Film – Wednesday 04:45

Wednesday 04:45

From the Thrill category of the BFI London Film Festival comes Greek thriller Wednesday 04:45 (Tetari 04:45) and we set Steve Taylor-Bryant the challenge of viewing it...

‘Austerity’ is a word that frightens most of us as our governments try to get to grips with a spiralling global debt. It’s not a word I would consider for a film, maybe a documentary, but a feature film? Well Alexis Alexiou has used austerity and the recent financial woes suffered by Greece as the backdrop for Wednesday 04:45, and I have to admit now that my preconception that a film based on austerity wouldn’t work was way, way, way, off the mark, as Wednesday 04:45 is as vital a film as it is impressive.

Stelios is the owner of a Jazz Club in Athens. A few years ago, through the help of his former associate Vassos, Stelios received a business loan from The Romanian in order to renovate his club. In 2010, the recession finds Stelios on the brink of bankruptcy unable to repay the loan. The Romanian meets with Stelios and gives him one day to come up with a solution. In a vortex of adultery, drug abuse, violence, guilt and self-deceit, Stelios has a few hours left to save his club, salvage his crumbling marriage, battle the mafia loan-sharks, baptize his employee's kid and show up at school to receive his son's report card as a responsible parent. Omer also owes The Romanian but has no money left and his strip club is empty. He feels he’s paid enough but The Romanian decides to use Omer’s young son as collateral.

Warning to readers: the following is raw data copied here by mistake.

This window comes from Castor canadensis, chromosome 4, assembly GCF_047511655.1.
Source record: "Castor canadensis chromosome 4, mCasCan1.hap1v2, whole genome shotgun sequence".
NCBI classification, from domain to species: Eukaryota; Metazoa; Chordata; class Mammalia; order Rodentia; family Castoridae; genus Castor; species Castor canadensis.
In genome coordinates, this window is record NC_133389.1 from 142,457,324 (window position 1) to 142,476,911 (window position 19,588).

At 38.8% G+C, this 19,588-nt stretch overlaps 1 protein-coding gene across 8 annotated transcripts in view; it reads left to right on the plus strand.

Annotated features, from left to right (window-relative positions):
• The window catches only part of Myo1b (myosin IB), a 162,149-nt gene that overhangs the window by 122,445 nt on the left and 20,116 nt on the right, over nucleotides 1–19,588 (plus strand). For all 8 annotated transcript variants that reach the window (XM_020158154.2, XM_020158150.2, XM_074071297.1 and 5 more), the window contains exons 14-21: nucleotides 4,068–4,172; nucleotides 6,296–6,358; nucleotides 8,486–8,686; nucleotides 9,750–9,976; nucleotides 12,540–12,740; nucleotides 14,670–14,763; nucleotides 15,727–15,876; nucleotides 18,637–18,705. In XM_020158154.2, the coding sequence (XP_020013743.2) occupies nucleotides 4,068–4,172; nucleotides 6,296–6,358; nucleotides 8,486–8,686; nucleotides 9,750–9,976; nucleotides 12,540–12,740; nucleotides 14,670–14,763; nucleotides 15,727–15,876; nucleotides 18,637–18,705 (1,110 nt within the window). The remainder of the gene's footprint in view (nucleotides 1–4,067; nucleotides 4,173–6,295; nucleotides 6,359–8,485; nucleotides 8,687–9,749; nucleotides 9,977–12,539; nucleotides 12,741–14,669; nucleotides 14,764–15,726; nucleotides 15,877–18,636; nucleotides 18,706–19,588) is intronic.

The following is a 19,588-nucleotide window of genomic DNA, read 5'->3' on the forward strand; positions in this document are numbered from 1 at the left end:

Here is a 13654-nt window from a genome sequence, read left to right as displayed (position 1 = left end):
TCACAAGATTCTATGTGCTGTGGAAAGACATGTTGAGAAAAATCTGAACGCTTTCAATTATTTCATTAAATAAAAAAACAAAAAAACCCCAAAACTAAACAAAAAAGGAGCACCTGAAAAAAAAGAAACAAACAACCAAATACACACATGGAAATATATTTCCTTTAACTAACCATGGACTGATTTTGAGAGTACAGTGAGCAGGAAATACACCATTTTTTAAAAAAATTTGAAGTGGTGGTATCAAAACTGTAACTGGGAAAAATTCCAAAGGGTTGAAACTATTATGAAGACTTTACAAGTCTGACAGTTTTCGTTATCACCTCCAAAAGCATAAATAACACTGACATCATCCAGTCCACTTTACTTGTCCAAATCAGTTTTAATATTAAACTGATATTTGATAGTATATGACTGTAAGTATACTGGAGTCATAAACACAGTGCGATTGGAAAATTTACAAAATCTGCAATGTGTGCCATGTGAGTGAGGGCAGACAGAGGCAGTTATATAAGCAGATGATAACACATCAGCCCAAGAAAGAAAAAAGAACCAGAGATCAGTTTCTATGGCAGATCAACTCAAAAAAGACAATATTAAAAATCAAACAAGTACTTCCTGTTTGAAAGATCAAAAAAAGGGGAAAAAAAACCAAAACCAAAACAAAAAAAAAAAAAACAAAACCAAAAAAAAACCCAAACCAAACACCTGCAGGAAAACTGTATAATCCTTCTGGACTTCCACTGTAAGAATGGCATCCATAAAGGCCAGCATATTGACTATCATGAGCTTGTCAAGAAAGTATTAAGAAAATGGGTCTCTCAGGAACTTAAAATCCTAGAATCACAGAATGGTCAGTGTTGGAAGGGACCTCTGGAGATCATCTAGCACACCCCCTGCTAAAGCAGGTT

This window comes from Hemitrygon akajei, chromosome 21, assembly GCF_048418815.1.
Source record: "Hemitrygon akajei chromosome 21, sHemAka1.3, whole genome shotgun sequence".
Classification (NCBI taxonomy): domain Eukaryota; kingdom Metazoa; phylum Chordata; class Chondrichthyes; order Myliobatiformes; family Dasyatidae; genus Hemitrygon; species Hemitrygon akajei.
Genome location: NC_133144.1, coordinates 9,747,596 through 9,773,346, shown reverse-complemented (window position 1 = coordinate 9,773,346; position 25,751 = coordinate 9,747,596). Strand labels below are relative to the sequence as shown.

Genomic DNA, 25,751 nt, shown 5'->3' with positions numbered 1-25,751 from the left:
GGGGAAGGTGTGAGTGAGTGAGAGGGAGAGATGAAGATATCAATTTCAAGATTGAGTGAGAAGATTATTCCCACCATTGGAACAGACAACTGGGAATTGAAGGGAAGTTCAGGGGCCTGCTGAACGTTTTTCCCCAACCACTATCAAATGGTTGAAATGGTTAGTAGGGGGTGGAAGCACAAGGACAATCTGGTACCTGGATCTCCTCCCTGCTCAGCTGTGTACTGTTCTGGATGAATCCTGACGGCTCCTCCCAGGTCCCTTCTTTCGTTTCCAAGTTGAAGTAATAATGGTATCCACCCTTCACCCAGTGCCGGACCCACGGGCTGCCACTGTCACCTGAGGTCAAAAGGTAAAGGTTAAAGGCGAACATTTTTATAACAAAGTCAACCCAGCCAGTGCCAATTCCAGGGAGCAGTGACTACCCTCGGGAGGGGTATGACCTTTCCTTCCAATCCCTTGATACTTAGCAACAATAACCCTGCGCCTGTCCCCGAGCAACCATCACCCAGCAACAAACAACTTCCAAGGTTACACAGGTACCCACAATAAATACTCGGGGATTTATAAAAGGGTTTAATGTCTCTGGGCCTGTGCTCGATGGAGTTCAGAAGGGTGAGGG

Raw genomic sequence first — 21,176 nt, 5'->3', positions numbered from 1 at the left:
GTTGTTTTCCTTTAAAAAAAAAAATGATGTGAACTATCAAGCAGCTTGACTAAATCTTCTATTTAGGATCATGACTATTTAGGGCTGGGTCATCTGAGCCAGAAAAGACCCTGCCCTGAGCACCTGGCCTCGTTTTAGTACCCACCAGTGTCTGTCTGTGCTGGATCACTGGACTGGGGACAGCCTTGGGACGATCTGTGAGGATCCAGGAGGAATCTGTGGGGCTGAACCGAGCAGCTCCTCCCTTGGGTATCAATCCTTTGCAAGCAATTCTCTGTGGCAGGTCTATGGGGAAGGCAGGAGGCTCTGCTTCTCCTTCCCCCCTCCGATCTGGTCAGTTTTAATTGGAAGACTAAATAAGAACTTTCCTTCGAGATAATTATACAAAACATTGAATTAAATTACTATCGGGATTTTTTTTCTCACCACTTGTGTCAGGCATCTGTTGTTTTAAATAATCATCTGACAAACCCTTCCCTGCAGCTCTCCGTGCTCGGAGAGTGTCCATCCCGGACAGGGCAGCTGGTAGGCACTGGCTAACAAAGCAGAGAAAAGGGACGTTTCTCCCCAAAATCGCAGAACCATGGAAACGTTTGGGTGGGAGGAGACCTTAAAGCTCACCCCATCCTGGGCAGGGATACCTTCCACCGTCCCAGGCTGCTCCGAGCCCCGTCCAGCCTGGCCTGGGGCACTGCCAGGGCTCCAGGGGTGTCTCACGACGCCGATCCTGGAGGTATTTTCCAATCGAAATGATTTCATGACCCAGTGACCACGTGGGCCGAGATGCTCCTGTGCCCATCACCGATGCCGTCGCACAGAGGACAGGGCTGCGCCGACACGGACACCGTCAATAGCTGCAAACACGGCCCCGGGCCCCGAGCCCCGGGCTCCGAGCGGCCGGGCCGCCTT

With the characters all linked through debt and the dark gritty style, what Wednesday 04:45 reminds me of is a Martin Scorsese film mixed with a pinch of film noir. The tension is palpable, the cinematography and neon lighting help to give a bright gloss to a dark tale and the acting (even in a language that is not my native tongue) is up there with the best that Hollywood thrillers can offer. Both protagonists that owe The Romanian’s money have differing views as to who is to blame for the financial situation they find themselves in and, whilst neither man is particularly likeable, I feel a small amount of sympathy for both. Mimi Branescu as The Romanian is suitably thuggish and evil, and plays the part in a Mafioso way that comes across as convincing and as a viewer I felt suitably threatened. Stelios Mainas, playing his namesake in the film, has an edge to his acting. He takes the various moods he goes through in the time allotted for the repayment and must have twisted himself inside going through the range as it is a stunning portrayal of man who isn’t perfect and yet is trying to do right.

Alexis Alexiou has created a foreign language film that would work in any country in the world we presently live in. The empty, rain soaked Athens becomes almost a character in itself, and Alexiou combines all his obvious filmmaking talent with the backdrop and performances and has produced a thriller that does just what it should. It thrills.

Image - IMDb.

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